Set a date within the near future, preferable within the next two to three weeks, when you want to stop smoking. The date should not be too close to the present moment. This is in order for you not to lose motivation and you have time to mentally prepare yourself for the change.

T: Tell family, friends and colleagues about your plan to quit smoking
It is important to tell friends and family about your plan to quit smoking. In this way they will be able to support and encourage you to stop smoking. What often helps is to look for a quit buddy. By finding yourself a quit buddy you will be able to get each other through the hard times.

A: Anticipate the challenges you will face while quitting
In the process of quitting smoking there will be a few tough challenges you will have to overcome. One of the most common challenged is falling back into your old smoking routine. Most people who start smoking again do this within the first couple of months. In order to prevent falling back in a situation like this, you can prepare yourself ahead for these challenges.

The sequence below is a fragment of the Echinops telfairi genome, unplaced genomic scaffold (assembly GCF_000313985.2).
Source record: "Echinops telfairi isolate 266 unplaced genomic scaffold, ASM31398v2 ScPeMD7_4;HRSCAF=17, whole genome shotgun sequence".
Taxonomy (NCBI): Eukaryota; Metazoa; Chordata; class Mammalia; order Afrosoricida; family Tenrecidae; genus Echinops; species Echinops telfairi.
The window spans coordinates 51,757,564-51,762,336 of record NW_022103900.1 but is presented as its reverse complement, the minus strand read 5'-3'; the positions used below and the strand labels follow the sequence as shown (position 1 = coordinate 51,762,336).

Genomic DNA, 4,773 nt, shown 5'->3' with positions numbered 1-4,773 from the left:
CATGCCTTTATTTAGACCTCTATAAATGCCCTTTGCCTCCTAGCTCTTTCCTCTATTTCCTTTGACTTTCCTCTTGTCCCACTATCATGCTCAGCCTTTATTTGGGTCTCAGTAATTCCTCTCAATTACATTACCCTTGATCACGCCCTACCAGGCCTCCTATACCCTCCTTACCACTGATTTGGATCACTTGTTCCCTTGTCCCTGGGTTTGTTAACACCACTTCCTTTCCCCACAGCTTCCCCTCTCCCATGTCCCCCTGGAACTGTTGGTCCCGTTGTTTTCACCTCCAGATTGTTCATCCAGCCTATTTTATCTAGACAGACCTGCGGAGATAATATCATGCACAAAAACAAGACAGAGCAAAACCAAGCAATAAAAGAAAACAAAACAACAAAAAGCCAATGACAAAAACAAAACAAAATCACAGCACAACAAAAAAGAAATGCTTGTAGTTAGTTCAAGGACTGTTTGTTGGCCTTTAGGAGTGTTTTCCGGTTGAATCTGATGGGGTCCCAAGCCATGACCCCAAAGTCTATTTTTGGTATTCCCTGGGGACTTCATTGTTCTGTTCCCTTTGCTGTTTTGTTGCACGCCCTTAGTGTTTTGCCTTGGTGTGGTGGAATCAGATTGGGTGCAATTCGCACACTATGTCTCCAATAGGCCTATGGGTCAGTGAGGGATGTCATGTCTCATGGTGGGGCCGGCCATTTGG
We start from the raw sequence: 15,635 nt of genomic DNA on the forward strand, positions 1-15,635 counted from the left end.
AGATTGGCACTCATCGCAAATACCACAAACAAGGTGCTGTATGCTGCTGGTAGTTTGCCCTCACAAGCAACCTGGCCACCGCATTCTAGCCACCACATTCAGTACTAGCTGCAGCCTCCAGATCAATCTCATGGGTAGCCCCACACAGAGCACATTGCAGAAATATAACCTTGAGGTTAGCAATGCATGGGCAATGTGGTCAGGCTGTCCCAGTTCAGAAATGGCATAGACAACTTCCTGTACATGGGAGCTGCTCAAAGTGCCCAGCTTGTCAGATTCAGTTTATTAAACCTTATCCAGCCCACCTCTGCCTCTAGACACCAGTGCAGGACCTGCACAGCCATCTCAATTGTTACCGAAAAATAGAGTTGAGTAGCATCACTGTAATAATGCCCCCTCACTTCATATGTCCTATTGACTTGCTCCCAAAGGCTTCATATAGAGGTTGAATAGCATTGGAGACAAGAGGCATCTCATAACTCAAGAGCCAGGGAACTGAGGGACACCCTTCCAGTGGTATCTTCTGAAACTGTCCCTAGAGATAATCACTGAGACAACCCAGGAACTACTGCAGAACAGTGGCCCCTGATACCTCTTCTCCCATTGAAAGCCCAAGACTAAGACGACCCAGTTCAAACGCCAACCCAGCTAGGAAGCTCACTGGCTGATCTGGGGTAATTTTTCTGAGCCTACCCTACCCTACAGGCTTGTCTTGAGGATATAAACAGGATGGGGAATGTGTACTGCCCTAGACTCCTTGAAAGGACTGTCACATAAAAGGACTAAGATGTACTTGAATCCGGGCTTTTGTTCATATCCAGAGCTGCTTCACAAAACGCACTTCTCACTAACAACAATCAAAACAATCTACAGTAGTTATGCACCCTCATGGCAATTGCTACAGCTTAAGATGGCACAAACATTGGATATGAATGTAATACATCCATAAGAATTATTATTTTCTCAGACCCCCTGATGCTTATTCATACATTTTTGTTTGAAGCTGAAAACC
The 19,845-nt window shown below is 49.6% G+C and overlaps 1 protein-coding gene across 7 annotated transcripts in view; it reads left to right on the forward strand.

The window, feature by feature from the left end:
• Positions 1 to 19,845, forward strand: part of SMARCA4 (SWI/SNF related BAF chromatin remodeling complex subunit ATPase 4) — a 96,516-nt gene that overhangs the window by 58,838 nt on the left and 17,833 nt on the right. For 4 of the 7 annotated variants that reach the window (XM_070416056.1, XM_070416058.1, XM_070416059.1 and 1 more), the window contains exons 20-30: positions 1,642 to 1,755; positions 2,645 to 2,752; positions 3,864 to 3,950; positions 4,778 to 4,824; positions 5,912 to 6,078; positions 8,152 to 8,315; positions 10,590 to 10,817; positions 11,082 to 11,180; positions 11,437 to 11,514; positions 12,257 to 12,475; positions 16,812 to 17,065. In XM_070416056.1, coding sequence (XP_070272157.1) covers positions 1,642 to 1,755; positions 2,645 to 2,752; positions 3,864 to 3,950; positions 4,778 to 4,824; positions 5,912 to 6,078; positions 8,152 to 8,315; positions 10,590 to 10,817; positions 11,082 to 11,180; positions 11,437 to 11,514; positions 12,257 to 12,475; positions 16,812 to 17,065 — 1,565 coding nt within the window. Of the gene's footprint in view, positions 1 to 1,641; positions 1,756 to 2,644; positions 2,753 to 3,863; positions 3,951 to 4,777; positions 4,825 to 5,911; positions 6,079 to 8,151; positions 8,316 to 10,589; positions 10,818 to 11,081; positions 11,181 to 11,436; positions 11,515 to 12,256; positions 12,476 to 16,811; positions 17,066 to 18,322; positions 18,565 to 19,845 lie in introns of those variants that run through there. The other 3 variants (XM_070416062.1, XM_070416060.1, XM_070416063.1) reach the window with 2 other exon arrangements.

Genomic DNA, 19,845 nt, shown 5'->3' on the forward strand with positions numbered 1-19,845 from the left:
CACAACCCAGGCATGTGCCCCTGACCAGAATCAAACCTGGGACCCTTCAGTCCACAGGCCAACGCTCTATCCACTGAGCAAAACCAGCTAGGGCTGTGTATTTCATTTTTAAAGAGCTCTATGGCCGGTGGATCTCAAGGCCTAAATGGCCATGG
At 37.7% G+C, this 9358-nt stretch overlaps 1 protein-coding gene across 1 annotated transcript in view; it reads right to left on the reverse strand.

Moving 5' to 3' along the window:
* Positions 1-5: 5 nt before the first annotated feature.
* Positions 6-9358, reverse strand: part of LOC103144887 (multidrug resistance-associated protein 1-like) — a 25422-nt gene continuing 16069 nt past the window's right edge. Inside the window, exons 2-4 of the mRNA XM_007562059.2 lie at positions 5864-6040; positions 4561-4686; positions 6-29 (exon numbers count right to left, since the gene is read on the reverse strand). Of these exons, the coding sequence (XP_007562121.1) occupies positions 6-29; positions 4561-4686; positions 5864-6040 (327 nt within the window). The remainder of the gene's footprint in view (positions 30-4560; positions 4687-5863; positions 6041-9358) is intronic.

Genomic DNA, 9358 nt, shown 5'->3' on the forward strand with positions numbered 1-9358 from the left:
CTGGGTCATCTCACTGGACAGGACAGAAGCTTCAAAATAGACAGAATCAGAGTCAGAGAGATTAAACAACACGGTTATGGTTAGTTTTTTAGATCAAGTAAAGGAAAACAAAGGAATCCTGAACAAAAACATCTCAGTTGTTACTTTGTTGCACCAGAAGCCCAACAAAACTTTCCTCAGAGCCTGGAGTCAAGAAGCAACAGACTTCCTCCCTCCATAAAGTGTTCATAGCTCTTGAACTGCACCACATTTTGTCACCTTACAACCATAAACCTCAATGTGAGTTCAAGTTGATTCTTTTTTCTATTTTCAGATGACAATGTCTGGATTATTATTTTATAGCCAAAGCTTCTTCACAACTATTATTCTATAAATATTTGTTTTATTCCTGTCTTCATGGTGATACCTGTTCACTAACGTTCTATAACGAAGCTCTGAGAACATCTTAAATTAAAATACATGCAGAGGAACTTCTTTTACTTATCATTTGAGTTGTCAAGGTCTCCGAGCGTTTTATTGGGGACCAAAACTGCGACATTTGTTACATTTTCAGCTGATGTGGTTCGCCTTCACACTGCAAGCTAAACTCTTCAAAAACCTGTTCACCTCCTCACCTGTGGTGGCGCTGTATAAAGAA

R: Remove cigarettes and other tobacco products from your environment.
It is important to distance yourself from tobacco products. This means that you should remove cigarettes from your home, car and workplace. Moreover, make sure your clothes and car do not smell like cigarettes since these are often the places where the cigarette smell is the strongest.
T: Talk to your doctor about your plan to quit smoking
When you want to quit smoking you will most likely be dealing with withdrawal symptoms. It is therefore important to approach your doctor and talk to him about your plan. Your doctor can prescribe you medication that help with the withdrawal symptoms. If you are not able to see a doctor, there is also a lot of products available at pharmacies that do not need a prescription. For example, nicotine gum, nicotine patches and nicotine lozenges.

Reflect on your behavior

In order to make sure your plan of quitting smoking is effective and adapted to your needs, it is beneficial to reflect on your smoking behavior. By reflecting on your own behavior you will be able to identify therapies, techniques and tips which are most beneficial for you. Some of the questions that you could ask to identify what kind of smoker you are, are to be found below:
- Are you addicted to smoking cigarettes, or do you just smoke a cigarette once in a while?